AUSTRALIA See review.
FOUR CHRISTMASES (PG-13) See review.
MILK Four stars (R) See review.
TRANSPORTER 3 (PG-13) Frank Martin (Jason Statham) puts on his driving gloves for another mission, this time to rescue the kidnapped daughter of a Ukranian government official.
ASHES OF TIME REDUX (NR) See review.
THE CRAWLING EYE You never know quite what to expect at a Silver Scream Spook Show. Professor Morte could summon ghastly ghosts that swarm over the audience's heads, Pregnant women could get sawed in half, hot ghoul on ghoul action from Blast Off Burlesque might go down, and people have been known to win their very own and very real dead body. $7-$10. 1 and 10 p.m. Sat., Nov. 29. Plaza Theatre, 1049 Ponce de Leon Ave. 404-873-1939. www.plazaatlanta.com.
GLEN OR GLENDA Art Opening & a Movie presents this cult classic by infamous director and producer Edward D. Wood Jr., starring Bela Lugosi and Ed Wood. Also features the artwork of Shane Morton. $9. 8:30 p.m. Tues., Dec. 2. Plaza Theatre, 1049 Ponce de Leon Ave. 404-873-1939. www.plazaatlanta.com.
THE LIGHT BEFORE CHRISTMAS The delightful tale of young Katie and her brother Makean, who, after losing their way in a Christmas Eve blizzard, are rescued by the Candleman -- a wise gentleman who invites them to his warm and cozy forest cottage and sparks their imagination with the timeless poem "The Night Before Christmas." $8-$15. Nov. 28-Jan. 4. Fernbank Museum of Natural History's IMAX Theatre, 767 Clifton Road. 404-929-6400. www.fernbankmuseum.org.
THE PEOPLE SPEAK A sneak peek at the soon-to-be-released The People Speak, a unique documentary in which archival footage is juxtaposed with historical testimonies that come alive through performances by actors like Viggo Mortensen, Danny Glover and Kerry Washington. Free. 8 p.m. Tues., Dec. 2. High Museum, Rich Theatre, 1280 Peachtree St. 404-733-4444. www.high.org.
THE ROCKY HORROR PICTURE SHOW (1975) (R) The cult classic musical horror spoof follows an all-American couple (Susan Sarandon and Barry Bostwick) to the castle of Dr. Frank-N-Furter (Tim Curry), a drag queen/mad scientist from another galaxy. Midnight, Fridays at Plaza Theatre, and Saturdays at Peachtree Cinema & Games, Norcross.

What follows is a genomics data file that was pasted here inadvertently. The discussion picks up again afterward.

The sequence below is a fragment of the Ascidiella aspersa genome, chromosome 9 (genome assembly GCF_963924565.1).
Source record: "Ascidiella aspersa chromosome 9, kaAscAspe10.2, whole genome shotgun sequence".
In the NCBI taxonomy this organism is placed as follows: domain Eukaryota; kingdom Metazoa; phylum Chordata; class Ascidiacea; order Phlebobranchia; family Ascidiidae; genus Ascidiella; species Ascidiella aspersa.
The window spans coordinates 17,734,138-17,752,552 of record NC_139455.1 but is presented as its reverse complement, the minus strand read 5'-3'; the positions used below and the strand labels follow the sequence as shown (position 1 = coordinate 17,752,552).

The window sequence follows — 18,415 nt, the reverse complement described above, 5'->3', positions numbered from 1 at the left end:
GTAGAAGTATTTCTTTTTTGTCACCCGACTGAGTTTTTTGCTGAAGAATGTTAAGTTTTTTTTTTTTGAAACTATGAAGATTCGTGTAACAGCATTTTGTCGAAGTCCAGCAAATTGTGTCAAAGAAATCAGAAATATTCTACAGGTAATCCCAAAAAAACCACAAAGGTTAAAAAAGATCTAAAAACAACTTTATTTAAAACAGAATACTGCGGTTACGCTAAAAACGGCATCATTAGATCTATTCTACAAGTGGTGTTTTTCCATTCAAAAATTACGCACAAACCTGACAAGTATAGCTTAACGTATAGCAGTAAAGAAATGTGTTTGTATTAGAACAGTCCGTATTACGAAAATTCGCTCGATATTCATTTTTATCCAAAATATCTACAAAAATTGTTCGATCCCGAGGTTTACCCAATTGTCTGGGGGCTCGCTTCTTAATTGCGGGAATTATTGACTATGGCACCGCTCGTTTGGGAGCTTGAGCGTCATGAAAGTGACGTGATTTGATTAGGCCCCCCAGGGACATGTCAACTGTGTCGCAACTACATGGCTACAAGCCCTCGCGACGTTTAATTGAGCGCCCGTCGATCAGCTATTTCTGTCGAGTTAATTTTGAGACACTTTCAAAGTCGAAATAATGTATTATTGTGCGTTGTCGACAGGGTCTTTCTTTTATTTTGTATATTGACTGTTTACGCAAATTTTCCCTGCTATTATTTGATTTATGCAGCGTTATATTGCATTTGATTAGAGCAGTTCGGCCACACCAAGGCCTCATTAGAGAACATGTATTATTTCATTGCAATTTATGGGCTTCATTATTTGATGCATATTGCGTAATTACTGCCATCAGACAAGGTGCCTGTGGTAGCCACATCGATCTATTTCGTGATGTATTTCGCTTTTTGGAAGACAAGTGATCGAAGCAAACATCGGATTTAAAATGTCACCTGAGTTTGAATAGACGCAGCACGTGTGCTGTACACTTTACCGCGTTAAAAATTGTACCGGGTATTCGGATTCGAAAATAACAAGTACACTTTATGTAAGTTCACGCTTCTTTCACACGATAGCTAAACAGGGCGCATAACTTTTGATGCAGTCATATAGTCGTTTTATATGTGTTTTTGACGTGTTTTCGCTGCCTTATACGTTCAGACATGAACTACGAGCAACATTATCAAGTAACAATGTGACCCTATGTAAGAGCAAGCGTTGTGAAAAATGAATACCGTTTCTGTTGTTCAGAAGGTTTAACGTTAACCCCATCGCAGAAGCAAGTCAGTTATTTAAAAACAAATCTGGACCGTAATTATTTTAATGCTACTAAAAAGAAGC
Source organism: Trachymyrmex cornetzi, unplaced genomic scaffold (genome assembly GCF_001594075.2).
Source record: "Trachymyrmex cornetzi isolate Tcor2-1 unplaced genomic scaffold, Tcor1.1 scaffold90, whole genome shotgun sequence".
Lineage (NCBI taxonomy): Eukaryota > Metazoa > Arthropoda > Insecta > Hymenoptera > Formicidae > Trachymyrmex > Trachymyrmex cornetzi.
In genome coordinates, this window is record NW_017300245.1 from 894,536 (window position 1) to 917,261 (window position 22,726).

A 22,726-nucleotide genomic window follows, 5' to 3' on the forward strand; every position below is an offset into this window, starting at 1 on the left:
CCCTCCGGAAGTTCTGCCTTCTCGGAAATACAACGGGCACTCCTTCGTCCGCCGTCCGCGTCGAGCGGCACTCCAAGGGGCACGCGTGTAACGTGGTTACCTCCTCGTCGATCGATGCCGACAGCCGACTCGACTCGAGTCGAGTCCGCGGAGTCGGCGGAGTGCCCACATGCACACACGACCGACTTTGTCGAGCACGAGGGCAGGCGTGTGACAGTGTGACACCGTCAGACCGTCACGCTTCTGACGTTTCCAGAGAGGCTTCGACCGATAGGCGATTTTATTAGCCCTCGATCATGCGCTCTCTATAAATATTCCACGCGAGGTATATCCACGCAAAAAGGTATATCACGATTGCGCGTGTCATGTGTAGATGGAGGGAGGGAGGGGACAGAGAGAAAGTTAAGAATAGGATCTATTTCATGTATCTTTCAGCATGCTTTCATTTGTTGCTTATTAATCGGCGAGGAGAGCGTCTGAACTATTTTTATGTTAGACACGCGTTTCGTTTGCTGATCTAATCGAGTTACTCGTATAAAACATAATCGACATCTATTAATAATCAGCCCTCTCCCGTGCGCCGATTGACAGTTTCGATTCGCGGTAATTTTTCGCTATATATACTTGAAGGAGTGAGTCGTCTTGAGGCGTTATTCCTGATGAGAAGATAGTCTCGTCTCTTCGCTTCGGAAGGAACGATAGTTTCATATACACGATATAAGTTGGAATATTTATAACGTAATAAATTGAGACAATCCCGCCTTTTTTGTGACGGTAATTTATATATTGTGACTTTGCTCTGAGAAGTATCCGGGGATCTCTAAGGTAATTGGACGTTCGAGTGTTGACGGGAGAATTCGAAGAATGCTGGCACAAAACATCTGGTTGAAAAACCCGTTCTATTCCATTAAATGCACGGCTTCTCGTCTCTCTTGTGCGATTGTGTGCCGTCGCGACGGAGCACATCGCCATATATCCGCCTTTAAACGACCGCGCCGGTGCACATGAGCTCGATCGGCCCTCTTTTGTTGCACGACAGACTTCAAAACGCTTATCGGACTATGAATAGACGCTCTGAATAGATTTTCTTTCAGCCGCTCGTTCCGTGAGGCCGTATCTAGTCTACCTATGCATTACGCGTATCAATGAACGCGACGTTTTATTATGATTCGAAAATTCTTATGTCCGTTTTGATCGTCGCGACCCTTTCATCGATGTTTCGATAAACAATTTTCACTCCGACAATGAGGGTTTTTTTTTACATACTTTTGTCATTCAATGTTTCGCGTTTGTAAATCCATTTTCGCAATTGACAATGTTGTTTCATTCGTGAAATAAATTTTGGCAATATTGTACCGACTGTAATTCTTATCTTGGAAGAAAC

BOLT Three stars (PG) Superpowered canine Bolt (voiced by John Travolta in his most enjoyable performance in a decade) protects a girl (Miley Cyrus) from evildoers, unaware that theyíre on a TV series. The dog ends up traveling cross-country with a fanboy hamster (Mark Walton) who thinks Boltís a real hero, and a cynical alley cat ("Curb Your Enthusiasm's" Susie Essman) who knows he's not. -- Curt Holman
LET THE RIGHT ONE IN Four stars (R) In wintry Sweden, an alienated 12 year-old boy (pallid KÂre Hedebrant) befriends a mysterious young neighbor (Lina Leandersson) who may be an ageless vampire. Director Tomas Alfredsonís icy character study proves so well-observed and visually arresting that it would be engrossing even without the vampiric themes. -- Holman
MAX PAYNE Two stars (PG-13) Brooding big-city detective Max Payne (Mark Wahlberg) tracks his wife Michelle's unsolved murder to a scheme involving exotic mobsters, an ominous pharmaceutical company and strange winged things with glowy eyes. Based on a videogame that was heavily inspired by action movies and crime graphic novels, Max Payne feels like a third-generation copy. -- Holman
QUANTUM OF SOLACE Three stars (PG-13) Picking up where James Bond reboot Casino Royale left off, the now-brooding British superspy (Daniel Craig) tracks his girlfriendís killers to a mysterious organization whose members include a scheming power broker (Mathieu Amalric). Solace feels too much like part two of a trilogy, relying on the previous filmís set-up while leaving key plot points unresolved. -- Holman
RACHEL GETTING MARRIED (R) Rachel may be getting married, but to her irritation, all eyes are on her sister who's just been temporarily released from a drug treatment facility. Alternately funny and gripping, the film marks a welcome return to original drama with outstanding performances. -- J.R. Jones
ROCKNROLLA Three stars (R) Some small-time London crooks (including Gerard Butler and Idris Elba) get caught up in complex heists and double-crosses involving a missing rock star (Toby Kebbell), a crooked real estate fixer (Tom Wilkinson) and a Russian kingpin's lucky painting. Fast edits and crunchy guitars give plenty of urgency, if little substance, to director Guy Ritchie's comeback/throwback film that falls slightly short of his flashier, funnier Snatch. -- Holman
SYNECDOCHE, NEW YORK Four stars (R) In the directorial debut from famously trippy screenwriter Charlie Kaufman (Being John Malkovich), a depressed theater director (Philip Seymour Hoffman at his most morose) builds a replica of New York in a massive warehouse populated with actors playing real people, including himself. Convoluted but also rich and ambitious. The most thought-provoking film of 2008. -- Holman
TWILIGHT Two stars (PG-13) Moody teen Bella (Kristen Stewart) falls for pale but hunky fellow high schooler Edward (Robert Pattinson), only to discover that he's a vampire. Based on an astonishingly popular series of novels primarily aimed at teenage girls, the film version plays like "Buffy: The Vampire Slayer" drained of suspense or humor. Fans of the books will probably enjoy the angsty treatment of star-crossed love, but other audiences will be put off by the overabundance of characters, the overemoting leads and the use of wires in the action scenes. -- Holman
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